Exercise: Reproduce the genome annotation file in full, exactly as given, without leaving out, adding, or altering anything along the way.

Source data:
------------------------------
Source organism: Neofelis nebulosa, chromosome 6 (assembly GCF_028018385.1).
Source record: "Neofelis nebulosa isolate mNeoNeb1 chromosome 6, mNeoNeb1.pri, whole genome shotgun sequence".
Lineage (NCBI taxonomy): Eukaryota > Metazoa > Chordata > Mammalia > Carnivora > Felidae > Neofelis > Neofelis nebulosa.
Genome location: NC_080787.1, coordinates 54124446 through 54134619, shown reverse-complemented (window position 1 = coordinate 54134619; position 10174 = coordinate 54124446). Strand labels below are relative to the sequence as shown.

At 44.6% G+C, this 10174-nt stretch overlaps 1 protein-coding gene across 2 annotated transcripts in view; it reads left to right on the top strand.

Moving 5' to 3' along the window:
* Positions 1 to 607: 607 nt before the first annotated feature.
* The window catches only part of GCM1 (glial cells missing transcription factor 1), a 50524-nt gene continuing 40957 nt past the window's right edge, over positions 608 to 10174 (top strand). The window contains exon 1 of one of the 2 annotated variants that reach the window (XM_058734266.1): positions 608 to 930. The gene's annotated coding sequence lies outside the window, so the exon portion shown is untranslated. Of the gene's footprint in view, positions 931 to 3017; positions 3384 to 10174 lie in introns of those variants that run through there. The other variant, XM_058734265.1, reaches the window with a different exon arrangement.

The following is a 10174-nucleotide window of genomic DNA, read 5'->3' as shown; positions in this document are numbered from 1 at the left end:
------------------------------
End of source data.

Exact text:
Source organism: Neofelis nebulosa, chromosome 6 (assembly GCF_028018385.1).
Source record: "Neofelis nebulosa isolate mNeoNeb1 chromosome 6, mNeoNeb1.pri, whole genome shotgun sequence".
Lineage (NCBI taxonomy): Eukaryota > Metazoa > Chordata > Mammalia > Carnivora > Felidae > Neofelis > Neofelis nebulosa.
Genome location: NC_080787.1, coordinates 54124446 through 54134619, shown reverse-complemented (window position 1 = coordinate 54134619; position 10174 = coordinate 54124446). Strand labels below are relative to the sequence as shown.

At 44.6% G+C, this 10174-nt stretch overlaps 1 protein-coding gene across 2 annotated transcripts in view; it reads left to right on the top strand.

Moving 5' to 3' along the window:
* Positions 1 to 607: 607 nt before the first annotated feature.
* The window catches only part of GCM1 (glial cells missing transcription factor 1), a 50524-nt gene continuing 40957 nt past the window's right edge, over positions 608 to 10174 (top strand). The window contains exon 1 of one of the 2 annotated variants that reach the window (XM_058734266.1): positions 608 to 930. The gene's annotated coding sequence lies outside the window, so the exon portion shown is untranslated. Of the gene's footprint in view, positions 931 to 3017; positions 3384 to 10174 lie in introns of those variants that run through there. The other variant, XM_058734265.1, reaches the window with a different exon arrangement.

The following is a 10174-nucleotide window of genomic DNA, read 5'->3' as shown; positions in this document are numbered from 1 at the left end: